One of my favorite motivational speakers is Brian Tracy. If you ever run across his books or audio programs, make the investment. You won’t be sorry.
And one of my favorite pieces of advice from Tracy is to listen to audio books. Whether you’re driving around town, mowing the lawn, or just puttering around the house, you can literally go to school while going through your day, week, and year.
Perhaps the most important lesson I ever learned from my parents was to never stop learning. My father started and ran several businesses. In fact, after he had his first heart attack and could no longer do the hard work of a mechanic forty hours a week, he took classes and became an enrolled agent—a tax professional. My mother got involved in the business and she also became an enrolled agent in her 40’s.
All my life, my first response to a challenge is to educate myself. I have an idea for a specialty food product, so I buy three books on the subject. I want to visit a friend in Thailand, so I buy a book on traveling in Thailand. I am called to be an expert witness, so I buy a book on how to be an expert witness.
This advice—Never Stop Learning—is not specific to the service industries. It really is good general advice for success in life. So maybe I should have left it for the Bonus Chapter at the end of the book. But if you’re reading this, my guess is that you are already a believer.
The Internet: Blessing or Curse?
In many ways, the Internet has succeeded in its original purpose: Connecting massive amounts of information so we can easily link from one source to another. But at the same time, it has led to a massive amount of bad information, false information, and a very misleading understanding of many things.
For as long as I can remember, I have collected books filled with great quotes. Who said, “To thine own self be true?” (Polonius in Shakespeare’s Hamlet).
But in the last post I presented a quote whose original source I cannot find. The reason I can’t find it? The Internet has made it almost impossible to find the true source of many things.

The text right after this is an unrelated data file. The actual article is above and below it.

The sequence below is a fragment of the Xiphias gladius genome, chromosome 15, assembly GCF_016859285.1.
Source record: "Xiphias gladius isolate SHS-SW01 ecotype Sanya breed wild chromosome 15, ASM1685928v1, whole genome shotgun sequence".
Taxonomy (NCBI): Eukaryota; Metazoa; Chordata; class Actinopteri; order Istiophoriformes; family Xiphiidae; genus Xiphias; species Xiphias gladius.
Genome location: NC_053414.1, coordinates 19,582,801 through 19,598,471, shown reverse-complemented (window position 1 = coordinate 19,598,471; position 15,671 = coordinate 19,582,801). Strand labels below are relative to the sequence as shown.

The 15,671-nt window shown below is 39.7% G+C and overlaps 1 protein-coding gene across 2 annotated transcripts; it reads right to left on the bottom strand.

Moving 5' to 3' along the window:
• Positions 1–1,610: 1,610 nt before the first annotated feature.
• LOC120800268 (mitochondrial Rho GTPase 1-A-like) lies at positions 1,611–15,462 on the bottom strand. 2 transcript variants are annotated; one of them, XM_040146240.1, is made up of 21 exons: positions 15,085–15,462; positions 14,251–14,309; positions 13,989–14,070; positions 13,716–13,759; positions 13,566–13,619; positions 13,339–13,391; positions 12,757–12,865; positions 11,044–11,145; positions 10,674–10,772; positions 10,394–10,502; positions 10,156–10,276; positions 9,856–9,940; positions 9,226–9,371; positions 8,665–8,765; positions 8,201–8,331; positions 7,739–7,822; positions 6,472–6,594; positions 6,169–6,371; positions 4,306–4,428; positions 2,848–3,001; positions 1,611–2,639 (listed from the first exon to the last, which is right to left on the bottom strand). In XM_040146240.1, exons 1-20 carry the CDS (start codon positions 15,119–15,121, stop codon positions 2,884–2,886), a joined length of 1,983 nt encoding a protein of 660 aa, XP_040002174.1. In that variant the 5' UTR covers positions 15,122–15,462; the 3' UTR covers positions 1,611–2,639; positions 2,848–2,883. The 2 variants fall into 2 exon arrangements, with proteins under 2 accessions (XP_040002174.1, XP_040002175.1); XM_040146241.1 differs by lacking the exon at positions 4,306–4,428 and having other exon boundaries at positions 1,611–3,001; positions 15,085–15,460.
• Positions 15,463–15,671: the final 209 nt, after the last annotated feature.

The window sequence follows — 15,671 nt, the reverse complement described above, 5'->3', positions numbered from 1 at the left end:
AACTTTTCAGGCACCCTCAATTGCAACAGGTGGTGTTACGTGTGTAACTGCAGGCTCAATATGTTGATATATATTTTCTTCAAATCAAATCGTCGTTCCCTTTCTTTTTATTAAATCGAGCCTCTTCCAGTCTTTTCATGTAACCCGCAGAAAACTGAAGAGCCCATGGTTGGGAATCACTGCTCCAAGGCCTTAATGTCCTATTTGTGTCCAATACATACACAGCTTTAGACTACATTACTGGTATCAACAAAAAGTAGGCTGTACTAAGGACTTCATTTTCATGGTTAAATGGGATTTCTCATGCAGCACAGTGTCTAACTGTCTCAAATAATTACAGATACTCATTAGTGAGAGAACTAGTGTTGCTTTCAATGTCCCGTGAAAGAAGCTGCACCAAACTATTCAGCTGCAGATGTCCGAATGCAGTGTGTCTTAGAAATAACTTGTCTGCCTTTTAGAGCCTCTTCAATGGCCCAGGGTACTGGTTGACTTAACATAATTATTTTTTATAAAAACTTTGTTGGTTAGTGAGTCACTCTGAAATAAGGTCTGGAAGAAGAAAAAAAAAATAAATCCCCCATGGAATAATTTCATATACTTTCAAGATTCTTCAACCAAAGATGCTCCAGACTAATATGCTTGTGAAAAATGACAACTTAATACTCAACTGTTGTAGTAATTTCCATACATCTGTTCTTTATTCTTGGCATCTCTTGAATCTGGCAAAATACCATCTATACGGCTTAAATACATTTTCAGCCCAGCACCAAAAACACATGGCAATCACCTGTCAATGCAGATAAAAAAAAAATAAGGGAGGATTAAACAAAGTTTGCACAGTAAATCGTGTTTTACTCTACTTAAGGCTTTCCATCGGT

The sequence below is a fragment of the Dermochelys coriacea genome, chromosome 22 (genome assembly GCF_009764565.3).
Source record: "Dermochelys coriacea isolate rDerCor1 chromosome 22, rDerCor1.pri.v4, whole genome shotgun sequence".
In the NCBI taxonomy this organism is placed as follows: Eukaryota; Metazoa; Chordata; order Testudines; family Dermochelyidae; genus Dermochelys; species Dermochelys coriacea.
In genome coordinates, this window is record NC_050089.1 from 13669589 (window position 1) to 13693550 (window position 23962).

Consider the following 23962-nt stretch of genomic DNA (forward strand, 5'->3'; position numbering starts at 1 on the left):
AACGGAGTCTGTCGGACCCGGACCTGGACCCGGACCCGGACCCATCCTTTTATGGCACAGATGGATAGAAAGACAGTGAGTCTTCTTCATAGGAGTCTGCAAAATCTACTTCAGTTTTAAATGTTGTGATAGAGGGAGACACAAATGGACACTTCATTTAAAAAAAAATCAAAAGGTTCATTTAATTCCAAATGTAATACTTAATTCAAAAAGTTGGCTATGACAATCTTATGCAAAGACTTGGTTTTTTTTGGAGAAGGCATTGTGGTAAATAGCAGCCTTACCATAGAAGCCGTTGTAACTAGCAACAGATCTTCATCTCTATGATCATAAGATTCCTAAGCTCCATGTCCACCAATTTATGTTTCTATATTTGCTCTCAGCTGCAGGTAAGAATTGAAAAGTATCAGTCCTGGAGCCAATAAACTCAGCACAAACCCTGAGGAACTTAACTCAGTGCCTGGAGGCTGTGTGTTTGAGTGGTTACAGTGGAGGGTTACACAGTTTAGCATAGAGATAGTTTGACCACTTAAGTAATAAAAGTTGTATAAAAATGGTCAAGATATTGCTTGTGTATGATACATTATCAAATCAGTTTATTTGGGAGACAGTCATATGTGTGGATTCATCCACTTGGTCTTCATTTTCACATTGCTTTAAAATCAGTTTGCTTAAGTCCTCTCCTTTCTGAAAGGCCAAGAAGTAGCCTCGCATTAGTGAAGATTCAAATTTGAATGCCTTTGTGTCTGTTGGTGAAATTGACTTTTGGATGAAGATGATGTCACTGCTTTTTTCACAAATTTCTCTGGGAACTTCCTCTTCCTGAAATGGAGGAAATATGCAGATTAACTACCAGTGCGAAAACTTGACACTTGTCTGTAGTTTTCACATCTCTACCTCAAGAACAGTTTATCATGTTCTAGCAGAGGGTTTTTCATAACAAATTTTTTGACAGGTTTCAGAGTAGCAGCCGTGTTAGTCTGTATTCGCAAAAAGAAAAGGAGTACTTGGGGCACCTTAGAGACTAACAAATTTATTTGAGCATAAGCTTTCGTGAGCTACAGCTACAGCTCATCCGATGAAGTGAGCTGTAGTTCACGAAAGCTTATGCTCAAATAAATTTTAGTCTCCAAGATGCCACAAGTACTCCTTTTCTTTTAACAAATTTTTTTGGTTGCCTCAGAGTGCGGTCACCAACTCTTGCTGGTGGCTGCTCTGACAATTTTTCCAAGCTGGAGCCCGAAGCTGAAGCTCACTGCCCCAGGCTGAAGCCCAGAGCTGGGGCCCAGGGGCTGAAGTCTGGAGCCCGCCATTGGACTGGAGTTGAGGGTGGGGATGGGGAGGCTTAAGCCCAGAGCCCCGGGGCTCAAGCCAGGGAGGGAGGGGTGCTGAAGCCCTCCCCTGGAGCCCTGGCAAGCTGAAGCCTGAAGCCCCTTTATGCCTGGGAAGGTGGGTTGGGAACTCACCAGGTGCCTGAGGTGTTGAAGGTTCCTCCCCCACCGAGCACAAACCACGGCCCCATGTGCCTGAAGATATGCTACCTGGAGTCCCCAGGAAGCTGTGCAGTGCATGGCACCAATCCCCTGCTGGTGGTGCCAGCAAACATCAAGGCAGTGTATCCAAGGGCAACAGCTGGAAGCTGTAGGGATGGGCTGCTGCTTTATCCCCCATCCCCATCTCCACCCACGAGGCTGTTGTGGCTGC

I joke that almost anything ever said has either been attributed to Abraham Lincoln or Karl Marx—but it’s pretty close to true!
The worst offenses are unintended. People are lazy, so a mis-quoted quote is attributed to the wrong person. And then it gets repeated. And then it goes on Instagram. And then it’s repeated again and again, and eventually makes its way into the Congressional Record. And now it’s true!
Here’s a great example: Henry Ford never said:
“If I had asked people what they wanted, they would have said faster horses.”
As far as we can tell, this misunderstanding comes from a misquote from “The Cruise Industry News Quarterly” in 1999. John McNeece, a cruise ship designer, said, “There is a problem trying to figure out what people want by canvassing them. I mean, if Henry Ford canvassed people on whether or not he should build a motor car, they’d probably tell him what they really wanted was a faster horse.”
You can see how easy it is to throw up an old picture and paste a variation of that on Instagram as a quote from Henry Ford.
The point is: Be careful out there! This is the tiniest example of the bad information you will find on the Internet. You need to do the research yourself. You need to choose sources you trust. And you need to dig deep.
Do not take advice just because it sounds good to you, or it fits with your preconceived notions about the world!